On average 1 person in the United States dies from a blood clot every 6 minutes, which adds up to about 274 people per day.
Not surprisingly, the pharmaceutical industry has taken notice and the global market for anticoagulant drugs now exceeds 18.9 billion dollars, largely dominated by just a few stand-out drugs like Warfarin (aka Coumadin), Rivaroxaban (Xarelto), and Apixaban (Eliquis).
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Have a great week!
Within my next 24 hours, feeble ilg toes the Start Line of my first of 8 Championship Cycling Races; a 15-mile Time Trial with over 600' of elevation gain.
Minor Detail: I've not been on my road, mountain, or time trial bike save for 4x since, uh…well, OCTOBER of 2015!!
Breaking it down: I've ridden my Mountain Bike 2x, my TT bike 2x (racing it during the Pagosa Winter Quadrathlon in March and in the local Dead Squirrel - don't ask- TT in April). Road bike? uh, once…a club ride in, what was it? March? Early April?
Yet? To lifelong warrior of Wholistic Fitness®? Such an obvious lack of sport specific training has not fired one neuron of nervousness from within my cells for tomorrow evening's Time Trial.
Here is why...
What are the individual aminos and how do they work?? Our good friend Ben Greenfield is a fitness expert, researcher, and accomplished author, who recently did a podcast with Dr. Minkoff on Essential Amino Acids, which you can listen to HERE. Ben then wrote this article to explain the essential amino acids in a very clean and concise way. Here is some of what he said:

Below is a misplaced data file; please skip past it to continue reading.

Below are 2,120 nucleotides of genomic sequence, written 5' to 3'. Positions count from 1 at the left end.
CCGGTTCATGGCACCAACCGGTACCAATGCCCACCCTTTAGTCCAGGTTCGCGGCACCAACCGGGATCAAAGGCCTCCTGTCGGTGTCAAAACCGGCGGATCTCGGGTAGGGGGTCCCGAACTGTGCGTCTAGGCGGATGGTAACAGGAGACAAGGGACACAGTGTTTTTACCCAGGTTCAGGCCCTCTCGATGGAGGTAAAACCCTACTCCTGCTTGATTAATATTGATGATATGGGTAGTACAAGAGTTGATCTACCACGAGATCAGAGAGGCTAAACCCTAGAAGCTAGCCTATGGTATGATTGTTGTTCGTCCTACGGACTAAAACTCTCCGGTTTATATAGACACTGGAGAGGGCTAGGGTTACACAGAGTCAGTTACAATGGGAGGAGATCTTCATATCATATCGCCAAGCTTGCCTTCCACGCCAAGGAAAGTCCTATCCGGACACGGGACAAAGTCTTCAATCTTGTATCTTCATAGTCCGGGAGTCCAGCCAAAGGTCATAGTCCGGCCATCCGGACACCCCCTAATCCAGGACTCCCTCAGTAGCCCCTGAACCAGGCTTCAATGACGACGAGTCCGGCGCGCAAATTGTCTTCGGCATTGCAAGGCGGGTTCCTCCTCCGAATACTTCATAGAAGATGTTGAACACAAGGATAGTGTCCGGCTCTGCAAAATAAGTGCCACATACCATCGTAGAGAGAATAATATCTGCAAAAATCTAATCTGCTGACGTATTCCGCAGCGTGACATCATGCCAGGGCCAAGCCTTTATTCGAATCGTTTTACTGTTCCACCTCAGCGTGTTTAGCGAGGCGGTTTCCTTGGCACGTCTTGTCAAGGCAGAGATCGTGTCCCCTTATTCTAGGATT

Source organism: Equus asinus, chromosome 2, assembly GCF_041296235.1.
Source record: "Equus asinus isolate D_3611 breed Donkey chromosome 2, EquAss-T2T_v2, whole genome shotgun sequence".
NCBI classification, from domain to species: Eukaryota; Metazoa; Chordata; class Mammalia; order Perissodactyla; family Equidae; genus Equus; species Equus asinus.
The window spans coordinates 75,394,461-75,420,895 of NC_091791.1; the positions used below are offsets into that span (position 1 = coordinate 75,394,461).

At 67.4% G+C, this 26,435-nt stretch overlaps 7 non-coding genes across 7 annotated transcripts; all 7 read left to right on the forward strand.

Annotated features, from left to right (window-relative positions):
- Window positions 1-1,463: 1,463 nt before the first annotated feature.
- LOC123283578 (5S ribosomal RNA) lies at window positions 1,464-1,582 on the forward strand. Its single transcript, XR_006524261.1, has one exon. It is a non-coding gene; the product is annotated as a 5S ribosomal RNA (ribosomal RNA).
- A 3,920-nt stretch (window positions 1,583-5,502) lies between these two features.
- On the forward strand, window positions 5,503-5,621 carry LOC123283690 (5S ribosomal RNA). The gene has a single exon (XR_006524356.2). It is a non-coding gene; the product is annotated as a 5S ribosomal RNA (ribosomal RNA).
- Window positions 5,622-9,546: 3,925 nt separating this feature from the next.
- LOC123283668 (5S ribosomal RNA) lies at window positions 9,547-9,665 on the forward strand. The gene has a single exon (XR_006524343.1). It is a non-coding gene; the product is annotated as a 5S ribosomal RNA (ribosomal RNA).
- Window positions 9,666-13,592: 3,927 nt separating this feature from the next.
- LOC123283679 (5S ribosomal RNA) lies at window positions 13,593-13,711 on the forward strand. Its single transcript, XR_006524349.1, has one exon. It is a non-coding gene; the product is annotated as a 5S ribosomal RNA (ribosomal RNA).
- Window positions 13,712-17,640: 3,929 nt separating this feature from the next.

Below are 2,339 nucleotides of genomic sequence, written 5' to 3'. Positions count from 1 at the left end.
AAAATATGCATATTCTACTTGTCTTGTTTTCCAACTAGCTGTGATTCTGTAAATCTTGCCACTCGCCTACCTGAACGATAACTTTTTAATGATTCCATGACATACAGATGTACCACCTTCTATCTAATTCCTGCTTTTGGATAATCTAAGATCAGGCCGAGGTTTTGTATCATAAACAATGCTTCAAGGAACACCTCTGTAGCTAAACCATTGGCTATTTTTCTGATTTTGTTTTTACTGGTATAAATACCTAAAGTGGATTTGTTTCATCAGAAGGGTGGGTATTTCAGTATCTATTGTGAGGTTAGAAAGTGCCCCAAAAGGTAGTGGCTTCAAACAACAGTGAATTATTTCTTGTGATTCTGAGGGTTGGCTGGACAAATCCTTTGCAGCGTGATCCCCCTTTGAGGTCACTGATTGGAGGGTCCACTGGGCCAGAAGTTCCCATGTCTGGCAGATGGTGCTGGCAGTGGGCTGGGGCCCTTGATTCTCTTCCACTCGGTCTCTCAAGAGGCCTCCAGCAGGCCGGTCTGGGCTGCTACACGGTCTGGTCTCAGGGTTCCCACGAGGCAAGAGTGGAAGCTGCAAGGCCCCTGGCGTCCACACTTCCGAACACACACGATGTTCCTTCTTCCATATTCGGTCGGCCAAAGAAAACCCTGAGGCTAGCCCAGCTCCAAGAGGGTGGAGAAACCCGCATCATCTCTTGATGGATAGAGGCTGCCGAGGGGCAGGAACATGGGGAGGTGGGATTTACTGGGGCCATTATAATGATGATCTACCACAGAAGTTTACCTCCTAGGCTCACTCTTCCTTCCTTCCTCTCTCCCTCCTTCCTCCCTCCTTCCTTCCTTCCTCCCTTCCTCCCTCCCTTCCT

Have you ever heard of Private Tim Hall, AKA Pvt. Tim Hall? If you’re a biology or chemistry geek, you probably have, because his name is the mnemonic commonly used to remember these essential amino acids, which are, drumroll please:
Why would anyone knowingly take up a hobby that is going to cause great pain?
Good question. But anyone who calls himself a triathlete has done just that. A triathlon of any distance is hard and painful. Training for a triathlon requires hours of being uncomfortable. Yet many of us are devoted to this sport. Go figure!
In the sport of triathlon, physical ability is a primary determinant of performance, but the ability to suffer or tolerate pain is also a key factor. The simple fact of the matter is: You can’t perform at a high level and not experience pain. Clearly, those who have learned to deal with the pain, and use it to their advantage, have a leg-up in this type of sport.
"It ain't about how hard you can hit. It's about how hard you can get hit and keep moving forward." Rocky Balboa
I often think that living with chronic Lyme’s disease is like a boxing match. Some days I’m in total control of the fight, my symptoms are under control, and I’m the boss of the ring (my body). Then out of the blue, BAM! I eat something odd, I swim in contaminated water, I get overly stressed or tired and suddenly a few symptoms rear their ugly head. I can go from hero to zero in 48 hours. On the Saturday, I’m just crushing the local group bike ride, but on Monday, everything just feels blocked -- like someone has a choke hold on my mitochondria and it feels like I have the flu. I can struggle to run at a 10 min/mile pace when the week before I was banging out a 5:45 min/mile pace while barely sweating. Now this doesn’t seem that bad, especially to my fellow sufferers who struggle on a much more serious level than I do…. even getting out of bed or a chair can seem like climbing Mt Everest. The reason that I get so stressed about struggling to run a 10 min/mile is that my mortgage payment depends on me running very fast – and a 10-minute mile ain’t gonna cut it.